Autologous NK cells were purified from the same healthy donors by negative selection using the NK Cell Isolation Kit (Miltenyi Biotec) (routinely purity > 98%) and subsequently cultured in RPMI supplemented with 10% human AB serum and 1,000 IU/ml of Proleukin-2 (Chiron) for 6 d. The purity was assessed using anti-CD45 (J.33; Coulter), anti-CD3 (UCHT1; eBioscience), and anti-CD56 (N901; Coulter) mAbs.

The primary PF-25013-18 strain of ZIKV, kindly provided by Dr. Dorothée Missé (MIVEGEC, IRD Montpellier, France), was propagated in Vero cells (no. CCL-81; American Type Culture Collection) and harvested after 5 d of culture at 37°C. Cell debris was removed by centrifugation and aliquots were stored at –80°C, as previously described (31). Virus stock was titrated after extraction of cellular RNA from cell-supernatant using MirVanaTM miRNA Isolation Kit (Ambion). Quantitative PCR was next performed with the High Capacity cDNA Reverse Transcription Kit (Applied Biosystems) and MESA GREEN Quantitative PCR Master Mix (Eurogentec), using FLR ZIKV forward 5′-AGGACAGGCCTTGACTTTTC-3′ and reverse primer 5′-TGTTCCAGTGTGGAGTTC-3′. The level of gene expression was normalized to GAPDH. The copy of RNA (molecules per microliter) was determined using a dsDNA copy number calculator (http://cels.uri.edu/gsc/cndna.html), and estimated ∼5 × 108 copies per mL.

After 6 d of culture, 2 × 106 differentiated Mo-DCs were infected for 2 h at 37°C with 100 μl of virus stock (5 × 107 copies). Cells were washed twice to remove cell-free virus and cultured at a density of 106 cells per milliliter in 24-well plates RPMI supplemented with 10% FCS. As control, noninfected and Mo-DCs treated overnight with 10 μg/ml of LPS were used. Infected cells were fixed and permeabilized with Cytofix and Cytoperm (BD Pharmingen) during 30 min at 4°C, intracellularly stained with 5 μg/ml 3H5-1 antiflavivirus mAb (MilliporeSigma), specific to the envelope E glycoprotein of the flavivirus, then washed and stained with 1/500 of anti-mouse IgG1-FITC (Beckman Coulter). During this time, autologous NK cells were trashed or cultivated to be used in the functional assay. Staining was acquired on Gallios Cytometer (Beckman coulter) and analyzed using FlowJo software v09 (TreeStar).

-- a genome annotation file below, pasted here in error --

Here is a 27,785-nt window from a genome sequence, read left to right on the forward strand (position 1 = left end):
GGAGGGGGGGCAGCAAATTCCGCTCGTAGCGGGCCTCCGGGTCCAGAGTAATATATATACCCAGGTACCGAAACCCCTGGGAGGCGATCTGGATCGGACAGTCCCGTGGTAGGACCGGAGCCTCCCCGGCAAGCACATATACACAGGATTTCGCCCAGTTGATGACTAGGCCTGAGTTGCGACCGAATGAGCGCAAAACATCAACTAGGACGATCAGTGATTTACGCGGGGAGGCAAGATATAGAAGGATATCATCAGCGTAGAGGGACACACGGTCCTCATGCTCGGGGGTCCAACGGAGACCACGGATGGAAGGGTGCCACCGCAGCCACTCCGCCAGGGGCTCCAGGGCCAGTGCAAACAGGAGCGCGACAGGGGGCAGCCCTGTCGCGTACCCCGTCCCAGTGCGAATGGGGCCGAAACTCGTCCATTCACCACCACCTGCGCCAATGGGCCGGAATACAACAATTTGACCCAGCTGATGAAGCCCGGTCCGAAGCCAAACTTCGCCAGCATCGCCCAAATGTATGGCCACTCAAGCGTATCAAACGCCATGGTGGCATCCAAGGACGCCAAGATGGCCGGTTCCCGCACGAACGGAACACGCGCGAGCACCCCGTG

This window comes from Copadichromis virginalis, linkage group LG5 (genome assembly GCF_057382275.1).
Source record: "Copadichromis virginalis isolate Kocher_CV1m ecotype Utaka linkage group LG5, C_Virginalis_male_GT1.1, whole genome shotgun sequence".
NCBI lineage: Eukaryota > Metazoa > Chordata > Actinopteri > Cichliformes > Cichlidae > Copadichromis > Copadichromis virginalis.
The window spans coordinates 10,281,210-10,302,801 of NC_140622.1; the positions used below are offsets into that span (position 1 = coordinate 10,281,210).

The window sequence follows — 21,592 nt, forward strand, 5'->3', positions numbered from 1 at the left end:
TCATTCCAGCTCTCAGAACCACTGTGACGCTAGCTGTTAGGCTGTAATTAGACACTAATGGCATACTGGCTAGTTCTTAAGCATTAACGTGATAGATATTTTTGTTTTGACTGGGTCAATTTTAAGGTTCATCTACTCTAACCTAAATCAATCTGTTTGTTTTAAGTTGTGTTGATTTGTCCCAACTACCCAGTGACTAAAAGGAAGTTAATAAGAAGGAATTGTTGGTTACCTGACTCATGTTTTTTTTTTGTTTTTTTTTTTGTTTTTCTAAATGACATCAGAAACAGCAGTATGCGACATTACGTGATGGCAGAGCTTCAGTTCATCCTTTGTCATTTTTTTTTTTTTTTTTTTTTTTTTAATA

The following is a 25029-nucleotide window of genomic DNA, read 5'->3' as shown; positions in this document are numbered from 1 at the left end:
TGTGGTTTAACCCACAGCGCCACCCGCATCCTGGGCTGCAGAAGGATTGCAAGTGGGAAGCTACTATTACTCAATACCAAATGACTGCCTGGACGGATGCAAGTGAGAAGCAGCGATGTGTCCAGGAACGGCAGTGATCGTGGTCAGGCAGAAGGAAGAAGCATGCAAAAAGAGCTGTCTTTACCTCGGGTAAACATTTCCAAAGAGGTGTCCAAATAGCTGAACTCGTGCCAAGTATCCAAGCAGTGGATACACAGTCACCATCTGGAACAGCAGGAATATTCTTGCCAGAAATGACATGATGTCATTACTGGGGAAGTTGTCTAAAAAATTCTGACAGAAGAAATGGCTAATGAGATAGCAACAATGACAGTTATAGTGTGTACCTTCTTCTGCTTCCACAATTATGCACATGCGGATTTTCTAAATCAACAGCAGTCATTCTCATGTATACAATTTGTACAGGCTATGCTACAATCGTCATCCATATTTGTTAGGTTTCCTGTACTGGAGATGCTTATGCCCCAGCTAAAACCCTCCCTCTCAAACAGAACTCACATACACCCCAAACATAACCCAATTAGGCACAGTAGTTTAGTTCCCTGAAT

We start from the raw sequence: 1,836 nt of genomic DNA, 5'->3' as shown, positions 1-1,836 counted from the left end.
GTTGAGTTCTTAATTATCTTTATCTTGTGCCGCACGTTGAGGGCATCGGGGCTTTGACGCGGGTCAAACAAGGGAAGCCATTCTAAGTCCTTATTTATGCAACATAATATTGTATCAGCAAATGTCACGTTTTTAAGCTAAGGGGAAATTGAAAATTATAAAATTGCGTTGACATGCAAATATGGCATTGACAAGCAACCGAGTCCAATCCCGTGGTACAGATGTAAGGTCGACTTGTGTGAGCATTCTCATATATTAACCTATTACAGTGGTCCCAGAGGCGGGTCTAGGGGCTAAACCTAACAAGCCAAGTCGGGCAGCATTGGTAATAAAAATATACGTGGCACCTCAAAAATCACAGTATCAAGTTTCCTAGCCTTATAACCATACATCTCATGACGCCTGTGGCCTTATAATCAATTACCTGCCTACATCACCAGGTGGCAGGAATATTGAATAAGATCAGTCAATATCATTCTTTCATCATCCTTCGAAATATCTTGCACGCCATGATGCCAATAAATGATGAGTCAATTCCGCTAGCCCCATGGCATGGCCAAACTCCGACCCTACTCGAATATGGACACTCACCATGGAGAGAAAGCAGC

Mo-DCs were first preincubated for 15 min at 4°C with an Fc blocking reagent (Miltenyi Biotec) to block nonspecific Fc receptor binding. Differentiation into Mo-DCs was assessed by flow cytometry with CD45-KO (J.33), HLA-DR-ECD (Immu-357) from Beckman Coulter, MIC-A–PE (159207; R&D Systems), MIC-B–PE (236511; R&D Systems), CD14-EF 780 (61D3; eBiosciences), and CD1a-allophycocyanin (HI149), CD83-PC7 (HB15e), and CD86-PB (GL1) from BioLegend. Isotype-matched Igs served as negative controls. The expression of ligands for NK cell receptors on Mo-DCs was assessed using specific mAbs: cells were first incubated with 1 μg/ml of fusion proteins (NKp30-Ig or NKp46-Ig, 1849-NK, and 1850-NK, respectively), anti–ULBP1-2-3 (170818, 165903, and 166510, respectively), or anti–MIC-A/-B (159207) mAbs from R&D Systems, for 2 h at 4°C. Cells were washed in PBS-BSA 0.5% and then stained using anti-human IgG1-PE at 1/50 dilution (Jackson ImmunoResearch) for Ig-fusion proteins, and anti-mouse hu-IgG2a-PE (Beckman Coulter) for anti–ULBP1-2-3 and anti–MIC-A/-B mAb or directly stained with allophycocyanin–anti–HLA-A,B,C (G46-2.6) mAbs for 1h at 4°C, as previously described (15, 32). Cells were acquired on a Gallios Ccytometer (Beckman Coulter). Flow cytometry data were analyzed using FlowJo software v. 9 (TreeStar).

For in vitro functional analysis, purified NK cells were incubated with autologous Mo-DCs at an E:T cell ratio from 1:1 in the presence of an anti-CD107a mAb (H4A3; Becton Dickinson) for 1 h, to measure degranulation. Cells were thereafter incubated for 4 h in the presence of Golgi Stop (4 μL per 6 mL of culture) and Golgi Plug (1 μL per mL of culture) from BD Biosciences and then were stained using anti–CD45-KO (J.33; Coulter), anti–CD3 (UCHT1; eBioscience) and anti-CD56 (N901; Coulter) mAbs. Cells were fixed, permeabilized using a Cytofix/Cytoperm Kit (BD Bioscience) during 30 mins at 4°C and then intracellularly stained for IFN-γ and TNF-α production, as described (23). In some experiments, Mo-DCs were preincubated with 10 μg/ml of 6D4 anti–MIC-A/-B (BioLegend) (2001; Groh), 10 μg/ml of W6/32 anti–HLA class I–blocking mAbs, 2.5 μM of Apilimod (formerly STA-5326), a specific inhibitor of IL-12 synthesis (33), or 10 μg/ml of LPS (both from Sigma-Aldrich).